As explained in a charmingly long-winded manner, Delilah Dirk is the greatest adventurer of her age, possessed of skills, knowledge and sheer chutzpah enabling her to come up trumps in any situation. We first meet her in Constantinople, 1807, jailed in the Sultan’s palace from which she intends to steal some ancient parchments. It’s assumed much of the conjecture about her capabilities is mere rumour, but Selim transfers his allegiance, and learns that she does in fact have a flying boat, and so a classic buddy relationship is founded. Delilah consistently confounds Selim and he remains loyal from a combination of admiration and curiosity. Just what will Delilah do next? “What’s the signal?”, he asks, “Me shouting go, go go, Mr Selim!” is the response.

Tony Cliff comes to graphic novels via the world of animation, where Delilah Dirk will soon be transferring, but he adapts extremely well to a pictorial world not requiring such intense continuity from illustration to illustration. A few sequences extended a little beyond their comic equivalents betray his origins, but those same origins are also responsible for the attention paid to design, movement and location. He’s not made life easy for himself by setting his story in the seas around the Turkish coast, but brings the area to life in a glorious way, the immense detail ensuring we believe these are places where people live and work. He also establishes personality via non-verbal methods, a glance here, a gesture there, as Delilah and Selim come to know each other better. A shame of this series is that it’s published in First Second’s standard small paperback size, when the art cries out for the space to breathe and would look even more splendid at European album size.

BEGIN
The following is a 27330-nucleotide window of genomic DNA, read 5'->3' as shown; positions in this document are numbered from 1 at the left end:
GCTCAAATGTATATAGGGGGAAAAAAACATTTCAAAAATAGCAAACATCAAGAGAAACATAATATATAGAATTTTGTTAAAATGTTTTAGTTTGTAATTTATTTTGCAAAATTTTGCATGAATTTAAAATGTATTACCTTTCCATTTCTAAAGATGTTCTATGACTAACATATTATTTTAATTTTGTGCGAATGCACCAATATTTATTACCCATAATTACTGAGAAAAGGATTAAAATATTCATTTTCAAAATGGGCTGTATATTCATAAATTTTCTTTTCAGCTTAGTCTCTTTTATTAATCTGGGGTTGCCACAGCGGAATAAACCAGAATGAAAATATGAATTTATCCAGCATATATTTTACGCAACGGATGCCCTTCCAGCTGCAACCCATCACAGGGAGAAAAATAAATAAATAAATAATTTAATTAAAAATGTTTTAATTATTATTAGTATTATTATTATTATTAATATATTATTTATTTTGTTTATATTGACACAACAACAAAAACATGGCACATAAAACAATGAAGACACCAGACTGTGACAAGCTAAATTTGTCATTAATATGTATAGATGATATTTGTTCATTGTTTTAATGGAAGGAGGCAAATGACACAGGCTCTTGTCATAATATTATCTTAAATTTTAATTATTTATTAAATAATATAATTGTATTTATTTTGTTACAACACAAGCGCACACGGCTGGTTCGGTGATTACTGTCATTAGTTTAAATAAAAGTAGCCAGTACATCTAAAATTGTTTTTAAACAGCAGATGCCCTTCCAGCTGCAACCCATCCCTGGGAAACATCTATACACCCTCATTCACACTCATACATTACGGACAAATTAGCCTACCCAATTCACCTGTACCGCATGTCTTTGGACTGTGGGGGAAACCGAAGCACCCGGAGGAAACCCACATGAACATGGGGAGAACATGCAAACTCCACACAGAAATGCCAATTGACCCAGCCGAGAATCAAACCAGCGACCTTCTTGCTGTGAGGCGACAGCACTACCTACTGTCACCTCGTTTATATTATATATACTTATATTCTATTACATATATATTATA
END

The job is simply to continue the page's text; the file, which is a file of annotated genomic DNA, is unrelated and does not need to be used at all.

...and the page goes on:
Cliff has a great storyteller’s instinct, laying out adventurous plans, ensuring they go wrong, then coming up with equally imaginative solutions. Indiana Jones would appear to be an inspiration, but the setting and Delilah’s upbeat personality ensure the differences are far greater than the similarities. Likewise, a few quibbles such as the rom-com ending being strained or no real explanation for the flying ship are trivialities compared with the enjoyable romp on offer. The book switches scene with each of its four chapters, and while there are connections, the effect is four different adventures of what’s a charming partnership. You’ll want more, and you’re in luck because up next is Delilah Dirk and the King’s Shilling.